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  • Why would you ever want to use HibernateInterceptor?

    A colleague of mine has suggested that we should probably replace any instance where we use SessionFactoryUtils/HibernateInterceptor to get the session with a HibernateCallback instead. I think I agree! It seems like the .execute does a lot of extra checks, expecially with the TransactionSynchronizationManager, as per below:

    Code:
    	public Object execute(HibernateCallback action) throws DataAccessException {
    		Session session = (!isAllowCreate() ?
    				SessionFactoryUtils.getSession(getSessionFactory(), false) :
    				SessionFactoryUtils.getSession(
    						getSessionFactory(), getEntityInterceptor(), getJdbcExceptionTranslator()));
    		boolean existingTransaction = TransactionSynchronizationManager.hasResource(getSessionFactory());
    		if (!existingTransaction && getFlushMode() == FLUSH_NEVER) {
    			session.setFlushMode(FlushMode.NEVER);
    		}
    		try {
    			Object result = action.doInHibernate(session);
    			flushIfNecessary(session, existingTransaction);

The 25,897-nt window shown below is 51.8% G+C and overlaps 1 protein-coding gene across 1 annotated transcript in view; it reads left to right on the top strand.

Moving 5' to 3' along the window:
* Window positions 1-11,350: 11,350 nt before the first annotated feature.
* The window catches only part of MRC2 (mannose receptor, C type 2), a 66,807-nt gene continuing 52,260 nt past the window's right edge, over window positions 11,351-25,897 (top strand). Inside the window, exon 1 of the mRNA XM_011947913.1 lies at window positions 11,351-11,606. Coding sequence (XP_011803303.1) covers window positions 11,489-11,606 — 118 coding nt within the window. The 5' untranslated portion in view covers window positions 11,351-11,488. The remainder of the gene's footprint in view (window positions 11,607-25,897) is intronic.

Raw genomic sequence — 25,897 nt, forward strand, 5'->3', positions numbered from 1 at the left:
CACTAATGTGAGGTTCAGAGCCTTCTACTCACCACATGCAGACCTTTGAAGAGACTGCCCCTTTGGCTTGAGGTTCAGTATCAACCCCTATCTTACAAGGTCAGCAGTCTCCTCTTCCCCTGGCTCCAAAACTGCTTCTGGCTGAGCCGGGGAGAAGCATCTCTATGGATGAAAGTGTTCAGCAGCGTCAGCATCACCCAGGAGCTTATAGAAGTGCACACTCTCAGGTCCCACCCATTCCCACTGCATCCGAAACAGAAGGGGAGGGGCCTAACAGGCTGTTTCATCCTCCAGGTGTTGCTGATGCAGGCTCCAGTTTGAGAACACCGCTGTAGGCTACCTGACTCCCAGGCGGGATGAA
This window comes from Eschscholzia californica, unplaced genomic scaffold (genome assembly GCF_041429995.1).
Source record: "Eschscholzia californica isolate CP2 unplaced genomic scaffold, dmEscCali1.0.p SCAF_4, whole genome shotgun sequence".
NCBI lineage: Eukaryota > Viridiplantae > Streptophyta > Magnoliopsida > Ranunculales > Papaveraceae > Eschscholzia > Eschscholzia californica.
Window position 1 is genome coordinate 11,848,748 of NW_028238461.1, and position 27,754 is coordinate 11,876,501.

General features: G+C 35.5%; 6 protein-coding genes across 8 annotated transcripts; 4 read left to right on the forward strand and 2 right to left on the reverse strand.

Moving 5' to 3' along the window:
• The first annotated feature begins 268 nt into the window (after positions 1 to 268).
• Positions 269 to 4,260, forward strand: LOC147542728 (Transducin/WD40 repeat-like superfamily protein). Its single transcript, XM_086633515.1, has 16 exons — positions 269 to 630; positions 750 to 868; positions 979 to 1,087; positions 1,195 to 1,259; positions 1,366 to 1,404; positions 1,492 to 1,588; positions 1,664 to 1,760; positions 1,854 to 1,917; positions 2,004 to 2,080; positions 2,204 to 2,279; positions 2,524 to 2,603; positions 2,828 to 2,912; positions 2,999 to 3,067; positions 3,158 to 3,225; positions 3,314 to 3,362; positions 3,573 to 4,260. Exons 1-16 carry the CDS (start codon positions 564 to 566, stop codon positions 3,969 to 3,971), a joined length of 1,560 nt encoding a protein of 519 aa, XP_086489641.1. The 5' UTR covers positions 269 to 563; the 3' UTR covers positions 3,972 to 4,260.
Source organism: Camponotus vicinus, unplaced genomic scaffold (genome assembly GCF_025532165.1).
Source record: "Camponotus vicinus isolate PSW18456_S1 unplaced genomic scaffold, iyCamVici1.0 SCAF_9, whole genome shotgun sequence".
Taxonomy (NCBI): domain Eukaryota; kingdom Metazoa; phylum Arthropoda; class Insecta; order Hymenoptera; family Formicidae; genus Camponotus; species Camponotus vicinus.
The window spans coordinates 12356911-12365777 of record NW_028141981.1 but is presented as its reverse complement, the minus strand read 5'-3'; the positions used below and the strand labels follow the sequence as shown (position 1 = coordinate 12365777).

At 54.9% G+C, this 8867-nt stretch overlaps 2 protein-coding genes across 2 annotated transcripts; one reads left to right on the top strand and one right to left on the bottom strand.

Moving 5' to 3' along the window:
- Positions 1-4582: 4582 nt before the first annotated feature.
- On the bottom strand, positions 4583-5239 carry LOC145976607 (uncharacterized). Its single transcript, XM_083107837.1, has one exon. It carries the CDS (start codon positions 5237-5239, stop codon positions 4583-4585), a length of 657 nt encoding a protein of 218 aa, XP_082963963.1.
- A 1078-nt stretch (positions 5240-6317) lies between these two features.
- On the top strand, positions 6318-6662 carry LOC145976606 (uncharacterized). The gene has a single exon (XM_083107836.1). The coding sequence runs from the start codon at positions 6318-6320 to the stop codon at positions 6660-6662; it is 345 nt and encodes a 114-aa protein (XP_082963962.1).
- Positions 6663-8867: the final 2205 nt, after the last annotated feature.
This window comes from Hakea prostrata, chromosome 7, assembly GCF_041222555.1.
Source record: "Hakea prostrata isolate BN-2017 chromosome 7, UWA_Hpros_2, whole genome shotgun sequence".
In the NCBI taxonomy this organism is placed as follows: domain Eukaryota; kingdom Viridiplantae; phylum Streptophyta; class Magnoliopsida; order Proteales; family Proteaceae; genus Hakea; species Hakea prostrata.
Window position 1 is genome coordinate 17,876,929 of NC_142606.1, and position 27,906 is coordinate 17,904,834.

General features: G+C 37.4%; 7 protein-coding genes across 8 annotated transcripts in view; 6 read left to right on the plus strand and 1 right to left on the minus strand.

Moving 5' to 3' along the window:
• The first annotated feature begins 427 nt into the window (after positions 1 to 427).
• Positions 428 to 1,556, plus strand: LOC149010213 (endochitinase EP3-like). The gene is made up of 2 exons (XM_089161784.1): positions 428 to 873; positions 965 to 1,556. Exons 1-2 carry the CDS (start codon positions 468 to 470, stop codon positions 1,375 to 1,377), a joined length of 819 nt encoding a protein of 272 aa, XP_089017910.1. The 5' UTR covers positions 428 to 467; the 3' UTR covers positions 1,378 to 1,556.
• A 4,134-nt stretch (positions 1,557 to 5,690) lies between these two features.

return result;
    		}
    		catch (HibernateException ex) {
    			throw convertHibernateAccessException(ex);
    		}
    		catch (SQLException ex) {
    			throw convertJdbcAccessException(ex);
    		}
    		catch (RuntimeException ex) {
    			// callback code threw application exception
    			throw ex;
    		}
    		finally {
    			SessionFactoryUtils.closeSessionIfNecessary(session, getSessionFactory());
    		}
    	}
    Does it make sense to ever leverage the HibernateInterceptor, especially when dealing with CMT and distributed transactions? It seems like the HibernateCallback is the better way to go in light of this code.

    Thanks,
    Lou
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